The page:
The contextual education class that I am helping lead on Thursday afternoons at the Candler School of Theology is based on the idea that much contextual education is about learning techniques to be better at leading churches that retain the vestiges of Christendom. The section I am leading with David Pacini begins with the assumption that churches, even in The South, will live increasingly in the tension of Christendom and post-Christendom assumptions. To get at this we read theology, Bowen systems theory and some of the leadership work of Ron Heifetz. There has been some element of ‘designing the airplane in flight’ about the course, but recent conversations suggest that the craft is in the air and flying. As students bring case studies and reflect on them in light of the diverse and substantial readings we are doing, they are getting quite good at identifying the places of cultural tension in the issues they raise and thinking more fundamentally about ecclesiology and mission instead of starting with technique in their analysis.
One book I have read in the past couple of weeks has been John Spong’s book: Jesus for the Non Religious. (Harper, 2007) It is particularly interesting to me in that he deals with questions (that at the risk of grossly oversimplifying things) that could be called ‘modernist’. He takes miracles and birth and resurrection stories and asks if they could possibly be true in the sense of stories that provide accurate historical data. He concludes that the stories are not true in that sense but develop out of the liturgical symbols and rhythms of Israel at the time of Jesus. He shows no patience with those who believe otherwise out of a concern for those who find ridiculous pre-scientific, pre-modern truth claims to be somewhere between irrelevant and actively malignant. He points toward a renewal of the symbols of faith calling Jesus “the breaker of tribal boundaries” and the cross, “a human portrait of the love of God.”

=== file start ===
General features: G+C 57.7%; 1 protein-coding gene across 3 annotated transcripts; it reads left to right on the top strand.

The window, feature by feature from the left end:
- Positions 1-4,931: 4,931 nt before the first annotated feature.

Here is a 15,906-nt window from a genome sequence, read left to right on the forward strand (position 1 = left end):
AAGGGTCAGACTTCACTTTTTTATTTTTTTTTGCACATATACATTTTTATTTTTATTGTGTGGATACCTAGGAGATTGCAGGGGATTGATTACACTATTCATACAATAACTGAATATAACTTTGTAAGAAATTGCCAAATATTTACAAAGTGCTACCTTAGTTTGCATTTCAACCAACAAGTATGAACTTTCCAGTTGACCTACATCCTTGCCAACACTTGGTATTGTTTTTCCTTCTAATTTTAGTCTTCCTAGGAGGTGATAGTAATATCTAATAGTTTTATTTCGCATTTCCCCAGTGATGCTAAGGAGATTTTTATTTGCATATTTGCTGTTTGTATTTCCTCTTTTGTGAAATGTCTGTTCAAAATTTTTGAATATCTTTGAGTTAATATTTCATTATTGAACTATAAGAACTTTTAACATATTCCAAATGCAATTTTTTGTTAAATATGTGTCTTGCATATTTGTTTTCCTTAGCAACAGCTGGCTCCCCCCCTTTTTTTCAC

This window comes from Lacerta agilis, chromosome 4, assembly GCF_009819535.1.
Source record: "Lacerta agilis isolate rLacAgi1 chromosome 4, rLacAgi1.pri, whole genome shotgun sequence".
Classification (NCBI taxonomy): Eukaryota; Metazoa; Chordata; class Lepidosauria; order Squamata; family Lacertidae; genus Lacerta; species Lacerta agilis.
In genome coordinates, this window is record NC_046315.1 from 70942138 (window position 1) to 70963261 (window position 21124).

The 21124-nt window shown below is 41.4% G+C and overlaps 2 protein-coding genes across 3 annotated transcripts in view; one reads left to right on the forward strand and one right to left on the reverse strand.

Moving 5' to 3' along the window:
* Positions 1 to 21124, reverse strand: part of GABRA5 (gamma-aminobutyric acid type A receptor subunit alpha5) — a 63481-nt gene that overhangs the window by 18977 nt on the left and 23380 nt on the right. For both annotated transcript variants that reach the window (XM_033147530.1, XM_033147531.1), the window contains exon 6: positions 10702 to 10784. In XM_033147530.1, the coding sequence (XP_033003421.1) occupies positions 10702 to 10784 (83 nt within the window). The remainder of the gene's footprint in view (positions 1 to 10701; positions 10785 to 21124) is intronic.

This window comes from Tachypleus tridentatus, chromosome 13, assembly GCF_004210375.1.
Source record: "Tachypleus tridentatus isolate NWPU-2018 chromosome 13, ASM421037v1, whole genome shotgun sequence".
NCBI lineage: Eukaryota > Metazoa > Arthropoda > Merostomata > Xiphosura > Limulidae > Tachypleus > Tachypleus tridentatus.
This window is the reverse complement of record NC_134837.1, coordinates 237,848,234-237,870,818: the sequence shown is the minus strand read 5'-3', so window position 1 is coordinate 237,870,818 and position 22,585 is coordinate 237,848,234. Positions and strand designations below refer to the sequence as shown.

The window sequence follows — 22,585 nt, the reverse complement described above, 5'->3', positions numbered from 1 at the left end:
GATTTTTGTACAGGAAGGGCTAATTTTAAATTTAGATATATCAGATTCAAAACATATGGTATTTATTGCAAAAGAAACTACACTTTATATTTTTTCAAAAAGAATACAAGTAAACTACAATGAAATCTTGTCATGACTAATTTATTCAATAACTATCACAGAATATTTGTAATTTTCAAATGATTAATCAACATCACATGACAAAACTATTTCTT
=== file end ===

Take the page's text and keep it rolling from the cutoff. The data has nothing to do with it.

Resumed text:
Post modernism and post Christendom are not unrelated concepts. I find myself wondering what happens to worship going forward. I remember asking Bishop Spong about that when he was at All Saints’ during our centennial celebrations. His response was that was something that people younger than him will need to sort out. How will we appropriate the symbols of the faith and make sense of them in a new age. I’m not an ‘out with the old and in with the new’ person, but I do think that meanings can, will and should change over time.